In order that commerce may be carried on at all advantageously, there must be a con siderable degree of mutual confidence be tween traders. Goods cannot be brought to a market to be exposed for sale unless there is a somewhat stable social condition. Tribes that are at war, or are in constant fear of treachery, cannot conveniently exchange their products, and the gradual development of com merce is closely connected with the develop ment of credit. A low degree of credit is presupposed in barter, more is needed in a system of representative money, and its com plete supremacy is required when commerce has extended to distant lands, and goods are sent great distances without the personal escort of their owners.
The introduction of improved methods of transportation is one of the most powerful agencies in the development of commerce in its modern form. Goods cannot be exchanged on any large scale while they must be carried by human beings, or by beasts of burden, for the reason that their value does not justify the expense. Water transportation is cheaper, and accordingly the first commerce of any magni tude is between the different ports of inland seas, where the dangers of navigation are com paratively slight, and its economy sufficient to permit exchanges. Canals bring the benefits of water transportation to interior regions, and a combination of water route with a short land route over which goods are carried in caravans, finally unites places that are remote in distance. But until very recent times the contact was only occasional, and had but little effect upon the general welfare of the inhabitants of the regions thus brought into relation. In Europe, throughout the Middle Ages, exchanges were ordinarily confined to the different trades, or guilds, of a single locality. The new demand for foreign luxuries is the most marked charac teristic of the revolution of industry and com merce at the beginning of the sixteenth century.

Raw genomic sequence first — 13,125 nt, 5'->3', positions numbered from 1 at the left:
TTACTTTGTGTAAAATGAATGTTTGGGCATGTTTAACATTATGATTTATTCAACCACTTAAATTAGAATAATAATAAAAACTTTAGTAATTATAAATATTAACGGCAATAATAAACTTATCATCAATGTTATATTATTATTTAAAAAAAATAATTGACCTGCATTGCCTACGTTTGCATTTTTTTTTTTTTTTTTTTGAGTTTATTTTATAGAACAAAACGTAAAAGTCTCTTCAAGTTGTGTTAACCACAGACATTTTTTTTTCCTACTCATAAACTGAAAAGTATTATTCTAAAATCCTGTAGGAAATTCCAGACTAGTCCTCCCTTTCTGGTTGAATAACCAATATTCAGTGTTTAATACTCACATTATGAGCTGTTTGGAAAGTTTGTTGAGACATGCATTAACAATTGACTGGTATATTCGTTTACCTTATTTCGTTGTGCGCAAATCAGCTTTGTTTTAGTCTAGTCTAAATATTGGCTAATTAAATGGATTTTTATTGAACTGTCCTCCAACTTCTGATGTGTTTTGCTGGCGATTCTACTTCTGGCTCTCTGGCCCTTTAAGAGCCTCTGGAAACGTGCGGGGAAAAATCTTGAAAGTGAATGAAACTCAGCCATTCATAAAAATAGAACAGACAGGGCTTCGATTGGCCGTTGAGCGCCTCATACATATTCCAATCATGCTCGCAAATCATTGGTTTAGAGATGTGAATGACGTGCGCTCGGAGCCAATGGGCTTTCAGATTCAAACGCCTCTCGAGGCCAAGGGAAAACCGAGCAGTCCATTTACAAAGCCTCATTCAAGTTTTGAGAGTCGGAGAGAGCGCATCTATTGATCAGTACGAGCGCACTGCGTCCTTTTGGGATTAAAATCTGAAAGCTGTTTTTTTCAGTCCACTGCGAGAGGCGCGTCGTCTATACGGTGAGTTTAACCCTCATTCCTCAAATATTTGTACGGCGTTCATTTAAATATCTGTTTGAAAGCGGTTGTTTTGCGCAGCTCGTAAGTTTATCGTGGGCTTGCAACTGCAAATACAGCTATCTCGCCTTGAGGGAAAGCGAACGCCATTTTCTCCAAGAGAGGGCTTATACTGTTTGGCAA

Throughout the next three hundred years commerce steadily advanced in importance as a feature of the economic life of Europe and America, and within the present century it has become far more important than ever before. The application of steam to ocean and river nav igation and to the steam railway have worked a commercial revolution in the second half of the century. At the beginning of the century, the growth of the factory system, with its con sequent extension of the principle of division of labor, had accomplished what is known as the industrial revolution ; but it had also its effect upon the development of commerce. It in
creased the number of the cheaply manufactured goods, which, if we consider only the needs of the communities that make them, are superflu ous and of little utility, but which, in a country with extensive commercial relations, are really or partly finished commodities, since they are made not for themselves, but for the sake of the goods which they will bring in exchange.
The later revolution exhibits the development of a network of railways and steamship lines binding together all parts of the world, bringing Europe and America within a week of each other, and making it possible for each city to obtain from a distance, not merely spices and such few other goods as have great value com pressed into a small bulk, but even its food supplies, the materials used in the erection of its houses, and the materials from which it manufactures its clothes. The extent of the revolution effected by the new methods of transportation is illustrated by the fact that a bushel of wheat may be shipped from Minne apolis to London, only a very small part of its value being used up in the expense of trans portation, but that wheat cannot be hauled to Minneapolis by wagon from a village twenty miles distant because of the expense.
There is one very important feature of the organization of commerce of which we have not yet given an account, although in order of development it belongs earlier than the more striking features of the improvement in trans portation facilities. Reference has been made to the possible difficulty of the early producer in finding purchasers for his product, who are supplied with the commodities that he desires. This difficulty is met by the use of some one commodity which all agree to accept as a me dium of exchange. With this difficulty out of the way, the producer may next encounter one which is more fundamental. He may not suc ceed in finding a purchaser at all. And yet purchasers may be quite as anxious to find the supply, as the producer is that they should. Coincidence of buyers and sellers is not so difficult as the double coincidence requisite in barter, but it may still be so difficult that a disproportionate amount of time is necessarily spent in marketing products.